The main reason we like to inhabit the 16th and 17th centuries is not just that the composers are dead, but that the composer-performer relationship would have been completely different when they were alive. That relationship survives in many other compositional genres outside ‘classical music’, and we have been very comfortable asking jazz and rock musicians to create songs for us. The pieces by Sting and Tony Banks in the second half work in exactly the same way as a song from the 17th century: the composer provides a blueprint and our task is to realise the song in whatever way we like; although the composers own the rights, we performers in practice own the music. We’ve never commissioned a ‘proper’ composer, but Late Music asked if we’d do a new piece by Michael Parkin, and we’d already decided to perform the winning song from John Casken’s Alwinton composers competition held earlier this year. This turned out to have two winners: Patrick Gardner and Joshua Brown. So our counter-factual machinations now include assuming the early music movement hasn’t happened at all…except that the Alwinton pieces also have bass viol so we are hoping Susanna Pell will be passing by, instrument at the ready.

Of course it’s not actually as simple as that: Jake has done huge amounts of ‘proper’ music and my concert biog at one time claimed I’d done more first performances than any other English tenor.  Do come and join us on Saturday evening at York’s beautiful St Saviourgate Unitarian Chapel if you’d like to hear how we get on.

 

Amores Pasados

June/July concerts

Tuesday, May 14th, 2019

Just back from another trip to the Trollhättan Festival in Sweden. A drone strike at Frankfurt airport where I had to change planes on the way out caused complete chaos and I ended up running the length of the airport and just made it before they shut the door. Post-Brexit and without freedom of movement I wouldn’t have made it (and doing the gig at all may even have been just too much hassle). I’m sure anyone reading this in the UK will vote Remain on the 23rd…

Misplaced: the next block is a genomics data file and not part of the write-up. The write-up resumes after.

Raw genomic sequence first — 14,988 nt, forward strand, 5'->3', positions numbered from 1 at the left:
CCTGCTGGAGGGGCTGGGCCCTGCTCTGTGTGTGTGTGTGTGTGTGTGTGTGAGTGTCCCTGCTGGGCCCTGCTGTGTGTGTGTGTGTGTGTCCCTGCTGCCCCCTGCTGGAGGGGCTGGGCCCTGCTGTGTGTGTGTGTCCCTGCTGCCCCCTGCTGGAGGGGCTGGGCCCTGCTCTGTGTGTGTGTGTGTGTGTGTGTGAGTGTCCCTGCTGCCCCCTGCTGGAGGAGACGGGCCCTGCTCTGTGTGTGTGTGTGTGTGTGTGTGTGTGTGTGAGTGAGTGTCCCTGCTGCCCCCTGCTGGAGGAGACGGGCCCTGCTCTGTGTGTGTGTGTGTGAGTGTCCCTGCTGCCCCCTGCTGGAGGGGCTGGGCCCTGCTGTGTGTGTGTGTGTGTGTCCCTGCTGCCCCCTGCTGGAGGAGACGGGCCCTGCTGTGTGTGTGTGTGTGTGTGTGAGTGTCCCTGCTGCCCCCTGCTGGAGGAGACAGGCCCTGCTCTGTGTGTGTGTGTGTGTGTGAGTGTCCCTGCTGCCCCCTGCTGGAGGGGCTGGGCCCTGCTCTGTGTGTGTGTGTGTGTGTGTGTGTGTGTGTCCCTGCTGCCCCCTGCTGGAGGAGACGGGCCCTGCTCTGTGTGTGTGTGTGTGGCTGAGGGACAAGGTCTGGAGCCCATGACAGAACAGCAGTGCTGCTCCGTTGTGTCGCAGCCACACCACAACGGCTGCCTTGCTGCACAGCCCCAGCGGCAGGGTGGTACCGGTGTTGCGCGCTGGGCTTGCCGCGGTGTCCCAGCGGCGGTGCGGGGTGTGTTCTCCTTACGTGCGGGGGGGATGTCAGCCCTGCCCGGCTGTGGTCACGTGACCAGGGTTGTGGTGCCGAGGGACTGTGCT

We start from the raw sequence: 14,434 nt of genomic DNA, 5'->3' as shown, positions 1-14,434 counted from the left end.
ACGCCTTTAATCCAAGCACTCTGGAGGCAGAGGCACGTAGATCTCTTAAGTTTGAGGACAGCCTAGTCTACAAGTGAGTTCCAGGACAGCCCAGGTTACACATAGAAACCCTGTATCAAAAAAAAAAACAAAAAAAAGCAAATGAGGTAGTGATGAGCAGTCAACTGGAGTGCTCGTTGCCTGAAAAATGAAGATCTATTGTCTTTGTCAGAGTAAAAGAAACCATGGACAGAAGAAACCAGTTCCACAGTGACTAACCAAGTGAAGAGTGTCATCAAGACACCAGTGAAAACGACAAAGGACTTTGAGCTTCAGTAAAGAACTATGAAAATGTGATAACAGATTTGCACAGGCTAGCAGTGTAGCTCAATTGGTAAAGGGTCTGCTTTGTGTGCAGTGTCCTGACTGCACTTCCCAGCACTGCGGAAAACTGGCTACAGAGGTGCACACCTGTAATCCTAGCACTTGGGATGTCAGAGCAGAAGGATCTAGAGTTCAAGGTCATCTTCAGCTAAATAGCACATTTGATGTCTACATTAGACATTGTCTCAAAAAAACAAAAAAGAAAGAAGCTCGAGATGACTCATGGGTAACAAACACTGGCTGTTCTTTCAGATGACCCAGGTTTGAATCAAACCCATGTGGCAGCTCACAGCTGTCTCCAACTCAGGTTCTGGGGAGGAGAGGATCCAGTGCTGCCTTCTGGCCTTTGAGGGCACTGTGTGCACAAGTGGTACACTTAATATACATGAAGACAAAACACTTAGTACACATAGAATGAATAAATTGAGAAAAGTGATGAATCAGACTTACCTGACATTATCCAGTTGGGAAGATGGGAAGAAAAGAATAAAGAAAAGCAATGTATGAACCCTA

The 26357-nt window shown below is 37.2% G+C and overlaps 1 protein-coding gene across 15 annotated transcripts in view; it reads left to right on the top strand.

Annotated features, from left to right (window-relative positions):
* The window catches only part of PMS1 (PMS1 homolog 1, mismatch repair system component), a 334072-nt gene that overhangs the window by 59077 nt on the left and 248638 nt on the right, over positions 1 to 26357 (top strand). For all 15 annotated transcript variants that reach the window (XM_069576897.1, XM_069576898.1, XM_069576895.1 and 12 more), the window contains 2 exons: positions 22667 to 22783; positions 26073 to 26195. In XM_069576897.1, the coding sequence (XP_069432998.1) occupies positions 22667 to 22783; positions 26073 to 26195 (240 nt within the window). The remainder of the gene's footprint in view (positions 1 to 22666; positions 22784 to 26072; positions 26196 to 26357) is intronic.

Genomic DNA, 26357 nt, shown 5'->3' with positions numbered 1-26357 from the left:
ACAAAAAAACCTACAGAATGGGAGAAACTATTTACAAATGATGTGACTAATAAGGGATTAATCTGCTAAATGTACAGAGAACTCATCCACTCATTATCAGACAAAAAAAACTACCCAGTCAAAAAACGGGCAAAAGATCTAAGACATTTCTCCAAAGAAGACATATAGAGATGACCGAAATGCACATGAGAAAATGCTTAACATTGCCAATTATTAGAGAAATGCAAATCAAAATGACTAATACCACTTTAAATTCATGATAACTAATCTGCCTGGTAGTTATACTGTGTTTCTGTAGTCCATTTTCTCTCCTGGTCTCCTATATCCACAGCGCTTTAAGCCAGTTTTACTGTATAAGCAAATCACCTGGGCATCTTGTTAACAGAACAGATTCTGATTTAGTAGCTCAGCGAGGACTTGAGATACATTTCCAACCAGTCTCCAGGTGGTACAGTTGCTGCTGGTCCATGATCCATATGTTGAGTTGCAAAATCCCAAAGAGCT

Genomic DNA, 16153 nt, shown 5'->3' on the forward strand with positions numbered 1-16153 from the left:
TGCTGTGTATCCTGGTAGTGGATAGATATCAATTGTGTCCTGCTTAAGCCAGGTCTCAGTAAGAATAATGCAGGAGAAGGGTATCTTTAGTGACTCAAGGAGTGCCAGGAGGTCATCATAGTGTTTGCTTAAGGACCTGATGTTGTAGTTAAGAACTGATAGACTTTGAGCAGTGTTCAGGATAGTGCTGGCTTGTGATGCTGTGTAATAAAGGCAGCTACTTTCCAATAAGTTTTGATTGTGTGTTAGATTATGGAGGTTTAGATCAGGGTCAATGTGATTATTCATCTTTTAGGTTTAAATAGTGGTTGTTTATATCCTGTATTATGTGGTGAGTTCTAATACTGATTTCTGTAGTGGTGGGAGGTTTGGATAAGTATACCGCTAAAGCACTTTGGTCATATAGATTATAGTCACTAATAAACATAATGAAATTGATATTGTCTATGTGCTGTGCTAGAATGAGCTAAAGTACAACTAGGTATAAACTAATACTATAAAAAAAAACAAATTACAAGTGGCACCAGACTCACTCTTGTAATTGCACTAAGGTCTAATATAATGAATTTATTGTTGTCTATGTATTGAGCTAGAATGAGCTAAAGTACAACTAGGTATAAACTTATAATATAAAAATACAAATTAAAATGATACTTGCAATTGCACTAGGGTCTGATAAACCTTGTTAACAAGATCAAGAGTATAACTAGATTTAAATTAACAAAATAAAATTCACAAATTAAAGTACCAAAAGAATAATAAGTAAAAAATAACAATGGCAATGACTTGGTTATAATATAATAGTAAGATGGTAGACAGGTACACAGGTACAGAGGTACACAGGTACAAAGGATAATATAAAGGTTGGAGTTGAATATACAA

Tampere Vocal Festival

At the beginning of June I’ve been invited to the 30th Tampere Vocal Festival, where I’ll be saying a few words at the opening of the ensemble contest exhibition. I chaired the jury for more than 20 of those years and it’ll be great to revisit the Manchester of Finland (now famous for skateboarding as well as singing and its Scottish heritage).

Concerts in the UK

Even though Jacob Heringman and I live less than fifty miles from each other we most often meet somewhere on the European mainland at an Alternative History gig (often Spain) to which he has travelled by train and for which I have blown the carbon on a plane. This month we’re being a bit more carbon neutral, beginning with the screening of Mark Burghagen’s Sacred King film for which we provided the music (and subsequently re-used for our own Brexit video). We then have four concerts in the UK: two with the Herschel Trio, one with Pellingman’s Saraband and a lutesong recital of our very own.

The first of these is on June 15th at the  Alwinton Summer Festival when we’ll be joined by Susanna Pell for a mix of old and new music including the winners of the Alwinton Composers’ Competition which we’ll workshop earlier in the afternoon.  Then on the 22nd we’re in Stanhope with the Herschel Trio:

and then on the 23rd we have a concert in York at St Olave’s church:

 

The programmes for these two concerts will feature a unique copy of the Queen Elisabeth Virginal. This exquisite instrument formed part of the collection of Queen Elizabeth I, and its decoration includes both the Royal Coat of Arms, and an image of a Crowned Falcon standing on a tree stump, hence our title.